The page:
The FAO dataset on Coastal State Requirements for Foreign Fishing, the precursor to the FISHLEX database, was first published in 1981 to assist lawmakers and fisheries officials of both industrialized and developing coastal states in developing or revising their policies and legislation to allow access to foreign vessels to fish in areas under national jurisdiction. It consisted of a series of tables summarizing the provisions of national legislation and bilateral and multilateral agreements governing foreign fishing in waters under national jurisdiction. The revised versions of these requirements were published in 1983, 1985, 1988, 1993 and 1996, respectively.

As this data set of coastal State requirements for foreign fishing was considered useful but not comprehensive enough, a subset database of FAOLEX called FISHLEX was created in 2000, as. Its objective was to keep the collection up-to-date and provide in-depth country profiles, including information on maritime delimitations, international commitments, requirements and conditions of access and fishing such as licensing and payment of fees and sanctions for unauthorized foreign fishing.

LEGN has seen that in recent years an increasing number of coastal States have been moving towards developing or improving the management of their domestic fisheries in the context of improving performance on the attainment of responsible fisheries targets and relevant SDGs. At the same time, fewer countries are interested in providing access for foreign fishing. In this context, the FISHLEX subset database will contain value-added, broader-in-scope and more relevant country profiles, which focus not only on coastal State requirements for foreign fishing access, but also on requirements for all types of fishing and fishing-related activities for each State. FISHLEX will display additional groups of information including provisions of national legislation on pre-requisite, pre-operational or pre-at sea requirements and other administrative requirements, legal requirements for operating a fishing business, authorizations, operational/at-sea requirements for fishing and fishing-related activities, fisheries violations/offences and penalties (or sanctions).

FISHLEX will serve, among others, as a vital tool for fisheries managers to publish the requirements and other relevant and real-time information about fishing activities in their waters.


NALO Database: A FAOLEX Subset on Aquaculture legislation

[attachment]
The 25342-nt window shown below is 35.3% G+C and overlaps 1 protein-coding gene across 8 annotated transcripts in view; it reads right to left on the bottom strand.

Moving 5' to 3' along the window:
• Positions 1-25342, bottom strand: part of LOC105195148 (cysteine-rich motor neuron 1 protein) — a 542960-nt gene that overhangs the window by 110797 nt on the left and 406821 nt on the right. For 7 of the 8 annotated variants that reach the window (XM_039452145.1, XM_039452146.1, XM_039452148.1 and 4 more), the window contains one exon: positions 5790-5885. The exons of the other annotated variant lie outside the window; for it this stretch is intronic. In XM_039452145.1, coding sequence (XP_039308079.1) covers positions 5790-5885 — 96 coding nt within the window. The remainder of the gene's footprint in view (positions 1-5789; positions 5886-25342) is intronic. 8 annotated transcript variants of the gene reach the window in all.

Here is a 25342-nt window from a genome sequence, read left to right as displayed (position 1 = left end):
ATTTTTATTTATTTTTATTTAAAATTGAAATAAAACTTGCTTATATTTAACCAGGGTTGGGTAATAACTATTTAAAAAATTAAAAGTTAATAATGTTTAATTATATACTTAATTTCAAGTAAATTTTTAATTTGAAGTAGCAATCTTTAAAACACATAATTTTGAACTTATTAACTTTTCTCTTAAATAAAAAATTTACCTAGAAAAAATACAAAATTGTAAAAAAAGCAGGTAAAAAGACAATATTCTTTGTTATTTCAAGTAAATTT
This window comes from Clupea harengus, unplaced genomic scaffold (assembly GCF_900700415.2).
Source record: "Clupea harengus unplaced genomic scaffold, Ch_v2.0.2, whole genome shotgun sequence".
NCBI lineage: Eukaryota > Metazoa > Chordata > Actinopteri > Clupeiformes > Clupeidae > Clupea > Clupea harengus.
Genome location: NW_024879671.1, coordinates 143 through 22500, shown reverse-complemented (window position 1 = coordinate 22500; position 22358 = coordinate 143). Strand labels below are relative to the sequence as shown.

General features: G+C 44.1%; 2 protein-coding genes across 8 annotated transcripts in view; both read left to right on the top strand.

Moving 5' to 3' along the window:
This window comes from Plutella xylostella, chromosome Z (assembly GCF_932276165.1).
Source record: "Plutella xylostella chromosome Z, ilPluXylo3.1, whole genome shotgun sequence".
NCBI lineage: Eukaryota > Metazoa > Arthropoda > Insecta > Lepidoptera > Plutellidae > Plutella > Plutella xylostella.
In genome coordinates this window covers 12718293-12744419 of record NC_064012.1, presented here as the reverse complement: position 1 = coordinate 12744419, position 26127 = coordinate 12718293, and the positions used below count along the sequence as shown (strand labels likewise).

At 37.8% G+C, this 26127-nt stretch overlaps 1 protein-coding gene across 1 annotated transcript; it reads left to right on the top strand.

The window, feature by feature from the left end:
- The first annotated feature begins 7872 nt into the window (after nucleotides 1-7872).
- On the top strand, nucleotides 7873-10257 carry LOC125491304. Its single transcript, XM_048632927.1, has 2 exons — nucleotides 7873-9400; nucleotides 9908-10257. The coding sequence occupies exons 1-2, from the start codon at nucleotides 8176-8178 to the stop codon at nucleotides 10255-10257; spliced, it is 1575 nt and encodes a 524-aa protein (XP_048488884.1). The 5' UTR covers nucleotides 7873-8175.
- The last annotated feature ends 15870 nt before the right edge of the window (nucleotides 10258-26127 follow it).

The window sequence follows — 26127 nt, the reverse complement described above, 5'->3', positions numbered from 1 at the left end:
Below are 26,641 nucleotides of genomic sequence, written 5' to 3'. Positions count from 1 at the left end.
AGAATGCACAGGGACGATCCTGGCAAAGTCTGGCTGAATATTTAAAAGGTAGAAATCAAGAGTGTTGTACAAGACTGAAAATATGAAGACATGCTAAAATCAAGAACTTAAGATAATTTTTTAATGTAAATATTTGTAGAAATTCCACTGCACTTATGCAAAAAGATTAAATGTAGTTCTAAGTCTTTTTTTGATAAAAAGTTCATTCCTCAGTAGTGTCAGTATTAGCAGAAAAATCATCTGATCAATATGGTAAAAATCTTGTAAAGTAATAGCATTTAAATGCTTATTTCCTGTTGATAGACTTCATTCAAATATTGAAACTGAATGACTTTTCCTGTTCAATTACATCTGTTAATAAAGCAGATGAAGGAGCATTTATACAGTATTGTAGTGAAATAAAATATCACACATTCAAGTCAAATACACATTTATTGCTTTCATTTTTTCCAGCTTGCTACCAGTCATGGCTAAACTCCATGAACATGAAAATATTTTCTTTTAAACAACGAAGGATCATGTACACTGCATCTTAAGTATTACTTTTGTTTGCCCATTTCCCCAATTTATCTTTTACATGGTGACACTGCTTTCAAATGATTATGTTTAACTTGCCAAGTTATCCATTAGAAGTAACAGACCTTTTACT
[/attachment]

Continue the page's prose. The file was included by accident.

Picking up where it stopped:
The database of National Aquaculture Legislation Overviews (NALO) is a repository of profiles of national aquaculture legislation. It consolidates information on both laws that have aquaculture as their specific focus, i.e. either a chapter in fisheries law or a piece of standalone aquaculture legislation, and legislation that is not aquaculture specific but relevant to aquaculture development, such as a law governing land or water resources, an environmental protection law, a trade law or a biosecurity law.

The NALO currently contains 65 country profiles, each containing, among others, basic fisheries and/or aquaculture legislation; the definition of aquaculture; national aquaculture policy framework; guidelines, codes of conduct and standards for aquaculture practice; licensing systems; access to land and water; site selection and Environmental Impact Assessment (EIA); water quality and waste management; fish movement; fish escapement; disease control; drug and chemical use control; restrictions on the use of feed; food safety and health.

The advantage of the NALO database is that it provides information on the most relevant requirements reflected in national legislation for aquaculture development and highlights the specific useful provisions from such legislation. Provisions from national legislation are extracted from the documents that are stored in the FAOLEX database, maintained by LEGN. All the cited provisions have an active link to the relevant FAOLEX records, that provide access to the full text of the normative document in its original language and an abstract in either English, French or Spanish.